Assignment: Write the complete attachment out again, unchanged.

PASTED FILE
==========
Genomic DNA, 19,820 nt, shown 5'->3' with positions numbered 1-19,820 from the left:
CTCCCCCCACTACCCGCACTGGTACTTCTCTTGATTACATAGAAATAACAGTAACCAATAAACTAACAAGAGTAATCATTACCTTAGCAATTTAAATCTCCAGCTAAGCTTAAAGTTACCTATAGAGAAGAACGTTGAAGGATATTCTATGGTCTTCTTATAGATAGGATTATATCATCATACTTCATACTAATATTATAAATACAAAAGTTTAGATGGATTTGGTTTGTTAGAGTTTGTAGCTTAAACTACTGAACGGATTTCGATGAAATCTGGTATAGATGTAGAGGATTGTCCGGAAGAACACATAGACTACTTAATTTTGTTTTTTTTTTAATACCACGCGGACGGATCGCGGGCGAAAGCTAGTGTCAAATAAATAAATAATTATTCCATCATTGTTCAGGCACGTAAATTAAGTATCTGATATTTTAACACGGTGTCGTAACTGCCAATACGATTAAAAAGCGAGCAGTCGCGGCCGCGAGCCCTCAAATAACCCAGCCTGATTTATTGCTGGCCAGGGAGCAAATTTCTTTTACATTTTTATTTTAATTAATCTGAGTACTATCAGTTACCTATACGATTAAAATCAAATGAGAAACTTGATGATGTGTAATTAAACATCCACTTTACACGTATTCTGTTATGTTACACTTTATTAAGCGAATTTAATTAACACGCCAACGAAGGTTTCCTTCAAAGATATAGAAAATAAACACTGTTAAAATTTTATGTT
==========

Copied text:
Genomic DNA, 19,820 nt, shown 5'->3' with positions numbered 1-19,820 from the left:
CTCCCCCCACTACCCGCACTGGTACTTCTCTTGATTACATAGAAATAACAGTAACCAATAAACTAACAAGAGTAATCATTACCTTAGCAATTTAAATCTCCAGCTAAGCTTAAAGTTACCTATAGAGAAGAACGTTGAAGGATATTCTATGGTCTTCTTATAGATAGGATTATATCATCATACTTCATACTAATATTATAAATACAAAAGTTTAGATGGATTTGGTTTGTTAGAGTTTGTAGCTTAAACTACTGAACGGATTTCGATGAAATCTGGTATAGATGTAGAGGATTGTCCGGAAGAACACATAGACTACTTAATTTTGTTTTTTTTTTAATACCACGCGGACGGATCGCGGGCGAAAGCTAGTGTCAAATAAATAAATAATTATTCCATCATTGTTCAGGCACGTAAATTAAGTATCTGATATTTTAACACGGTGTCGTAACTGCCAATACGATTAAAAAGCGAGCAGTCGCGGCCGCGAGCCCTCAAATAACCCAGCCTGATTTATTGCTGGCCAGGGAGCAAATTTCTTTTACATTTTTATTTTAATTAATCTGAGTACTATCAGTTACCTATACGATTAAAATCAAATGAGAAACTTGATGATGTGTAATTAAACATCCACTTTACACGTATTCTGTTATGTTACACTTTATTAAGCGAATTTAATTAACACGCCAACGAAGGTTTCCTTCAAAGATATAGAAAATAAACACTGTTAAAATTTTATGTT